Matt Murton is Japan's new single-season hit king, breaking Ichiro Suzuki's record


Matt Murton went 3-for-5 last night, giving the former Cubs outfielder 213 hits on the year to break Japan’s single-season record of 210 hits set by Ichiro Suzuki in 1994.
Murton still has two more games to add to his total, although it’s worth noting that Suzuki played when the Japanese schedule was 130 games, compared to the current 144-game schedule. Murton acknowledged the difference in season lengths after breaking Suzuki’s record:

1994 and 2010 are two different seasons. He did it in 130 games. It is what it is, it’s a great honor. In terms of Ichiro, this doesn’t change anything. He’s one of the best players in baseball.

Meanwhile, last month Suzuki became the first player in MLB history to reach 200 hits in 10 consecutive seasons and joined Pete Rose as just the second player in MLB history to have 200 hits in 10 seasons, period. Prior to signing with the Mariners in 2001 he captured seven straight batting titles in Japan.

Henderson Alvarez signs with Tigres de Quintana Roo

Getty Images

Free agent right-hander Henderson Alvarez signed a deal with the Tigres de Quintana Roo of the Mexican Baseball League earlier this week, FanRag Sports’ Jon Heyman reported Friday. The righty wasn’t necessarily too fringey a player to hack it in the big leagues, but there were no MLB takers in attendance during his showcase in Venezuela last month and he clearly felt it best to try his luck elsewhere.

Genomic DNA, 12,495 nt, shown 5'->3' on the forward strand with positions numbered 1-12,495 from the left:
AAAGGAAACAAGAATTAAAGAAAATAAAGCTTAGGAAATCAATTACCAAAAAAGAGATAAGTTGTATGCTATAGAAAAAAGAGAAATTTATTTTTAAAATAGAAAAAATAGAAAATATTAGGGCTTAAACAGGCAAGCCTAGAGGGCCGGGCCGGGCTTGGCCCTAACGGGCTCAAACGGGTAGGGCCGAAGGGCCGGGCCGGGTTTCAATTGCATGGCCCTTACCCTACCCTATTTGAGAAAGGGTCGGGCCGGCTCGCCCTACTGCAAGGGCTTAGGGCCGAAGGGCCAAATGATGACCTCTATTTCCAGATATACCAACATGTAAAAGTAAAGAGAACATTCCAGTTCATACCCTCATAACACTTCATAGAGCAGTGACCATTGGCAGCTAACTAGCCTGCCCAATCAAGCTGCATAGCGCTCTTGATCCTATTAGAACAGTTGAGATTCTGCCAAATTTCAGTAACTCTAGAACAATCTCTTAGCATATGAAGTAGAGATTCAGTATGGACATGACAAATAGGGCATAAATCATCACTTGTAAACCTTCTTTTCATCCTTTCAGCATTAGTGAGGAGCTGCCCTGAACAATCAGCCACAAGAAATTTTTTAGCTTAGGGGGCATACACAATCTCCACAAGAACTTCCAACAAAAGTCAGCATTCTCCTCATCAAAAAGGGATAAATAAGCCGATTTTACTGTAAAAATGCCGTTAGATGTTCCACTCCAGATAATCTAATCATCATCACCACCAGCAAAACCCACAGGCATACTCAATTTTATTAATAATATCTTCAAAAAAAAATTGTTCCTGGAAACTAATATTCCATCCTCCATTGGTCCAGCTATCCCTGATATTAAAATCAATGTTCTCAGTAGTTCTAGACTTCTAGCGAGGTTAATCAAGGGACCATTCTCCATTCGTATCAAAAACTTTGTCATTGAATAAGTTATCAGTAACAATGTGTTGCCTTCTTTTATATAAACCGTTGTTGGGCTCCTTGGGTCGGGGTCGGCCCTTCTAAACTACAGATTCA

The 27-year-old’s last major league gig came with the Phillies, for whom he delivered a 4.30 ERA, 6.8 BB/9 and 3.7 SO/9 over 14 2/3 innings in 2017. While he’s not too far removed from his first and only All-Star bid in 2014, he was besieged by shoulder issues in 2015 and 2016 and underwent season-ending surgeries as a result.

That added injury risk, coupled with the fact that he hasn’t pitched more than 22 innings in a single season since 2014, may have been too much for major league teams to take on this spring. Assuming he steers clear of further injuries, however, a return to the majors may not be entirely out of the question in years to come.